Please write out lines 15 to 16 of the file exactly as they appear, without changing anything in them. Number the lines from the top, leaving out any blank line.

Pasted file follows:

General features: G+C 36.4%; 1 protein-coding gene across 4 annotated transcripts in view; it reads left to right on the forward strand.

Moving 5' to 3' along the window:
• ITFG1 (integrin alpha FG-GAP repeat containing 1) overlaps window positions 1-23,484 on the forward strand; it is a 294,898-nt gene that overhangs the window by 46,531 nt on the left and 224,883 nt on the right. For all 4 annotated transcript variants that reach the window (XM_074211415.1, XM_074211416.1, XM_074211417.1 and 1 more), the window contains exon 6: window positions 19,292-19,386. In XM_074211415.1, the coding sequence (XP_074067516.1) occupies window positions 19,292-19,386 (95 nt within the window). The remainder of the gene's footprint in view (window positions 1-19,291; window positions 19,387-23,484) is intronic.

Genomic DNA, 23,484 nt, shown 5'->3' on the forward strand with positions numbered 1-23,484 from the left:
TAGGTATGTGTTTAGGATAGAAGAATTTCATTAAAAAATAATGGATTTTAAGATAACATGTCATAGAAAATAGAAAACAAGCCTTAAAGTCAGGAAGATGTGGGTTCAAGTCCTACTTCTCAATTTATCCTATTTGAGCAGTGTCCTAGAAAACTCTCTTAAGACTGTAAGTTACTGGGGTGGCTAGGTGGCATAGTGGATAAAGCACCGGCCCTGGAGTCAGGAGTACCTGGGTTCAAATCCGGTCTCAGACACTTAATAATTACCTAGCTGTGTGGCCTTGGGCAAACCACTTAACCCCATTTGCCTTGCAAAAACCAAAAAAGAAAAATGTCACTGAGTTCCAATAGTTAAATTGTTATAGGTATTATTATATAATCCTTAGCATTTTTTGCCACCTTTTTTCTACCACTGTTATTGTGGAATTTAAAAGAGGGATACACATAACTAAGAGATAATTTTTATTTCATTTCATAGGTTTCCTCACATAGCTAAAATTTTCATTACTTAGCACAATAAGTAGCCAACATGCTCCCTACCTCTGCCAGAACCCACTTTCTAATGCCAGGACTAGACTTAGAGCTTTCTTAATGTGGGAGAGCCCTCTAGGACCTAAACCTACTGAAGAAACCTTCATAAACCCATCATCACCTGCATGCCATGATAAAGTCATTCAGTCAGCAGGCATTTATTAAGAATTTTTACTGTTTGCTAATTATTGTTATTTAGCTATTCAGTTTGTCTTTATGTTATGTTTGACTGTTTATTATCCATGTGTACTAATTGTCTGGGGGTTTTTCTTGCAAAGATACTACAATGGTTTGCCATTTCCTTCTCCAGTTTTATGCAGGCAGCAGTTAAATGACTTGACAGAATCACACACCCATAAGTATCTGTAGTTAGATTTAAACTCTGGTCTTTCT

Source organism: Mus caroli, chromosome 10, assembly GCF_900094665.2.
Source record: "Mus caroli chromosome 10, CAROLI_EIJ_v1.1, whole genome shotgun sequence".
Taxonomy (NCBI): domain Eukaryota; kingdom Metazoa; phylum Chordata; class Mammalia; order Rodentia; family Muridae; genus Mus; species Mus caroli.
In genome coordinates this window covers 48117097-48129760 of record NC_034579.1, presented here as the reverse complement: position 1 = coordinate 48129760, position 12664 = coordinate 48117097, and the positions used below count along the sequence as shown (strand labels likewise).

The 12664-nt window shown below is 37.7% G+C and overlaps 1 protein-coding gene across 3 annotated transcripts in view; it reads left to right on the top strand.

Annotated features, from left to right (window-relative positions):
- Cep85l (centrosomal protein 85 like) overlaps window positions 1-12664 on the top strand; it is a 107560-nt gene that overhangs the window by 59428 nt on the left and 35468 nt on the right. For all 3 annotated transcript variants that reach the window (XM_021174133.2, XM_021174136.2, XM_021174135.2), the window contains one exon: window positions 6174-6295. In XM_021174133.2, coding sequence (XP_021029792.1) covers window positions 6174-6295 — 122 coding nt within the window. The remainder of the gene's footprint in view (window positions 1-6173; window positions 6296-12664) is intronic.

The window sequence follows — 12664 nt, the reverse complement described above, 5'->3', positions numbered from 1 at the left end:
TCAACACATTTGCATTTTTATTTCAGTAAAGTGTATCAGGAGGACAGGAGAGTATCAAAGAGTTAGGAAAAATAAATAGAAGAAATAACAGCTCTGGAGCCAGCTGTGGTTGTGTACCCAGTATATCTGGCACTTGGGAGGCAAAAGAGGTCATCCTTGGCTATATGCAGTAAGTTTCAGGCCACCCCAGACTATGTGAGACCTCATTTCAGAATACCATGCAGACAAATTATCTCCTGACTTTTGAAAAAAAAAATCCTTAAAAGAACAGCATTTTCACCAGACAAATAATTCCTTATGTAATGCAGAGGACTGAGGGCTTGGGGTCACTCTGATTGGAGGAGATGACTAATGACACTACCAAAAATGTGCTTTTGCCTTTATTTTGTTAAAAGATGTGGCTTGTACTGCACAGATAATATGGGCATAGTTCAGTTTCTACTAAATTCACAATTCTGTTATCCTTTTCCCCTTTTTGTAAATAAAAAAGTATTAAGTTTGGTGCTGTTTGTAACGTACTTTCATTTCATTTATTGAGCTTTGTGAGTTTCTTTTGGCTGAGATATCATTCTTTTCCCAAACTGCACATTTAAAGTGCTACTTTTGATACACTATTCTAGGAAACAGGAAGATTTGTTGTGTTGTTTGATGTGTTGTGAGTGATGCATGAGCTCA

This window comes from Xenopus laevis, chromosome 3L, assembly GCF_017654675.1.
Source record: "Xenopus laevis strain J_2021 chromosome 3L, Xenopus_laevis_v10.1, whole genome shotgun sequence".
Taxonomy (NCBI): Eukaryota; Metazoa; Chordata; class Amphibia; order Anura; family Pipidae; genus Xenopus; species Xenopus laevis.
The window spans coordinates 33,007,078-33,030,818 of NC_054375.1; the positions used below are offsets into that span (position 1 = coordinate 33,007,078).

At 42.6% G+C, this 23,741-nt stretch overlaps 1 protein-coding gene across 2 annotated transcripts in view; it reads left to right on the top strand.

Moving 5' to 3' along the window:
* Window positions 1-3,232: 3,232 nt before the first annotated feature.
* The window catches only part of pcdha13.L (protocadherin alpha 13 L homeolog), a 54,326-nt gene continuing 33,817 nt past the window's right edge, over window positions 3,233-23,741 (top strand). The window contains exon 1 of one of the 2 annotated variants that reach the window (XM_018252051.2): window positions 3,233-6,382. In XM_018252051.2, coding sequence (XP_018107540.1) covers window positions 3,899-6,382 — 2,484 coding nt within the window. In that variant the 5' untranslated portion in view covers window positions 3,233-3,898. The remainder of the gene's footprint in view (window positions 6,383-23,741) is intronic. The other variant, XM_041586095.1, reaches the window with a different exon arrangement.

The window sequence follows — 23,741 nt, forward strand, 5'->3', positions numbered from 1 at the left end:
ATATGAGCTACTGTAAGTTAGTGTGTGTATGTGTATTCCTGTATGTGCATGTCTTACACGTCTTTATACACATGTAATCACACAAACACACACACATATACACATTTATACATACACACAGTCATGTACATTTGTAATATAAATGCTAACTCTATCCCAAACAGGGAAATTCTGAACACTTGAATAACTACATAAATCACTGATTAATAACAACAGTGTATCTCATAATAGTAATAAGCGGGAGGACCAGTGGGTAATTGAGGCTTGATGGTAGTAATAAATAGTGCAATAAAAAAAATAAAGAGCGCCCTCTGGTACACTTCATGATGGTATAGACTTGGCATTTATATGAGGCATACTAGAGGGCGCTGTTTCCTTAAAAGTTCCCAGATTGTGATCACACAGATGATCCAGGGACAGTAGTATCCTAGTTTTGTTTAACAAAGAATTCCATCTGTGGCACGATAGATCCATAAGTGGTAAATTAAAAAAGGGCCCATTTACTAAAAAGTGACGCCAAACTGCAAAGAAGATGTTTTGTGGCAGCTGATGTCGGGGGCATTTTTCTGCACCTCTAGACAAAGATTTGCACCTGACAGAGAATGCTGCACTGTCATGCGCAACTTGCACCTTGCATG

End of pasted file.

This window comes from Xenopus laevis, chromosome 3L, assembly GCF_017654675.1.
Source record: "Xenopus laevis strain J_2021 chromosome 3L, Xenopus_laevis_v10.1, whole genome shotgun sequence".